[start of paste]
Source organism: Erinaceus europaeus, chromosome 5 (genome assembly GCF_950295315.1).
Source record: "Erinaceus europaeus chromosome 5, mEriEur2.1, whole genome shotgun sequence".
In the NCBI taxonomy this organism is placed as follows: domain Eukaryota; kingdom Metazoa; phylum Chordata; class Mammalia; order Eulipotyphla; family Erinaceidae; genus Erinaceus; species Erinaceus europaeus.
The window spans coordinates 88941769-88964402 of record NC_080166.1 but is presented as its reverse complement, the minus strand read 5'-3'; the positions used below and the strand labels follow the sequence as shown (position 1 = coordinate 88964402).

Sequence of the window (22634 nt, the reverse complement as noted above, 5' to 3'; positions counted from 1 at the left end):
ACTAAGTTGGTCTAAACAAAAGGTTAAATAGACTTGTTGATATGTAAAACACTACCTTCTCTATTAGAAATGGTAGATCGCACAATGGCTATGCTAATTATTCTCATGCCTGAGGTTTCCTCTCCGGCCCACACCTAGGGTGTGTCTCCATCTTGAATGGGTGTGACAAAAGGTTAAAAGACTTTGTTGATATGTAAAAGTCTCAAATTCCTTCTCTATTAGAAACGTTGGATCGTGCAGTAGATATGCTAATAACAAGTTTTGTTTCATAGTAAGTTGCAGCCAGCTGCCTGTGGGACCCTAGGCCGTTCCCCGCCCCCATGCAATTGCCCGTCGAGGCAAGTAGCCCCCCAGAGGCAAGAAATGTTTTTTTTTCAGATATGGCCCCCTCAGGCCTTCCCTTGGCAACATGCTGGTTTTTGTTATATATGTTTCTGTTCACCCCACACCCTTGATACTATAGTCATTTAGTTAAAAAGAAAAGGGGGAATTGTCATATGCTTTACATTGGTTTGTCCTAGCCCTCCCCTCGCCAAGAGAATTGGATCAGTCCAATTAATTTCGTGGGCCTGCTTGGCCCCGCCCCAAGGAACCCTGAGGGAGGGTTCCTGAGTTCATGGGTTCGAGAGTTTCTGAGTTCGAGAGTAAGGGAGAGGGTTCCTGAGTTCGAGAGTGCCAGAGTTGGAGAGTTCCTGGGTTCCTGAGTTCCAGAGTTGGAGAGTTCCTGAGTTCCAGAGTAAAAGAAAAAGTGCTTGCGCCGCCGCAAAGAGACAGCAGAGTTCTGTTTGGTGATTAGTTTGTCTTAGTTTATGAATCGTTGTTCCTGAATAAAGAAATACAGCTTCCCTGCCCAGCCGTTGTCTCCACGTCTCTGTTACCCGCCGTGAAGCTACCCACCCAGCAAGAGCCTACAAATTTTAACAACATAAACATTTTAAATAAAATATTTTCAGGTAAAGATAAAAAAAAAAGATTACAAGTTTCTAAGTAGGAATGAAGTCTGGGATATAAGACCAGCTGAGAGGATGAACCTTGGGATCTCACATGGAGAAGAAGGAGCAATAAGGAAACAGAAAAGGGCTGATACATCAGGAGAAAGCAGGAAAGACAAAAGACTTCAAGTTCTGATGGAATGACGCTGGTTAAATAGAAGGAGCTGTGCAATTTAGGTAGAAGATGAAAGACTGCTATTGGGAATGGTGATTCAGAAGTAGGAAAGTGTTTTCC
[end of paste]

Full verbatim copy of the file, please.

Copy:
Source organism: Erinaceus europaeus, chromosome 5 (genome assembly GCF_950295315.1).
Source record: "Erinaceus europaeus chromosome 5, mEriEur2.1, whole genome shotgun sequence".
In the NCBI taxonomy this organism is placed as follows: domain Eukaryota; kingdom Metazoa; phylum Chordata; class Mammalia; order Eulipotyphla; family Erinaceidae; genus Erinaceus; species Erinaceus europaeus.
The window spans coordinates 88941769-88964402 of record NC_080166.1 but is presented as its reverse complement, the minus strand read 5'-3'; the positions used below and the strand labels follow the sequence as shown (position 1 = coordinate 88964402).

Sequence of the window (22634 nt, the reverse complement as noted above, 5' to 3'; positions counted from 1 at the left end):
ACTAAGTTGGTCTAAACAAAAGGTTAAATAGACTTGTTGATATGTAAAACACTACCTTCTCTATTAGAAATGGTAGATCGCACAATGGCTATGCTAATTATTCTCATGCCTGAGGTTTCCTCTCCGGCCCACACCTAGGGTGTGTCTCCATCTTGAATGGGTGTGACAAAAGGTTAAAAGACTTTGTTGATATGTAAAAGTCTCAAATTCCTTCTCTATTAGAAACGTTGGATCGTGCAGTAGATATGCTAATAACAAGTTTTGTTTCATAGTAAGTTGCAGCCAGCTGCCTGTGGGACCCTAGGCCGTTCCCCGCCCCCATGCAATTGCCCGTCGAGGCAAGTAGCCCCCCAGAGGCAAGAAATGTTTTTTTTTCAGATATGGCCCCCTCAGGCCTTCCCTTGGCAACATGCTGGTTTTTGTTATATATGTTTCTGTTCACCCCACACCCTTGATACTATAGTCATTTAGTTAAAAAGAAAAGGGGGAATTGTCATATGCTTTACATTGGTTTGTCCTAGCCCTCCCCTCGCCAAGAGAATTGGATCAGTCCAATTAATTTCGTGGGCCTGCTTGGCCCCGCCCCAAGGAACCCTGAGGGAGGGTTCCTGAGTTCATGGGTTCGAGAGTTTCTGAGTTCGAGAGTAAGGGAGAGGGTTCCTGAGTTCGAGAGTGCCAGAGTTGGAGAGTTCCTGGGTTCCTGAGTTCCAGAGTTGGAGAGTTCCTGAGTTCCAGAGTAAAAGAAAAAGTGCTTGCGCCGCCGCAAAGAGACAGCAGAGTTCTGTTTGGTGATTAGTTTGTCTTAGTTTATGAATCGTTGTTCCTGAATAAAGAAATACAGCTTCCCTGCCCAGCCGTTGTCTCCACGTCTCTGTTACCCGCCGTGAAGCTACCCACCCAGCAAGAGCCTACAAATTTTAACAACATAAACATTTTAAATAAAATATTTTCAGGTAAAGATAAAAAAAAAAGATTACAAGTTTCTAAGTAGGAATGAAGTCTGGGATATAAGACCAGCTGAGAGGATGAACCTTGGGATCTCACATGGAGAAGAAGGAGCAATAAGGAAACAGAAAAGGGCTGATACATCAGGAGAAAGCAGGAAAGACAAAAGACTTCAAGTTCTGATGGAATGACGCTGGTTAAATAGAAGGAGCTGTGCAATTTAGGTAGAAGATGAAAGACTGCTATTGGGAATGGTGATTCAGAAGTAGGAAAGTGTTTTCC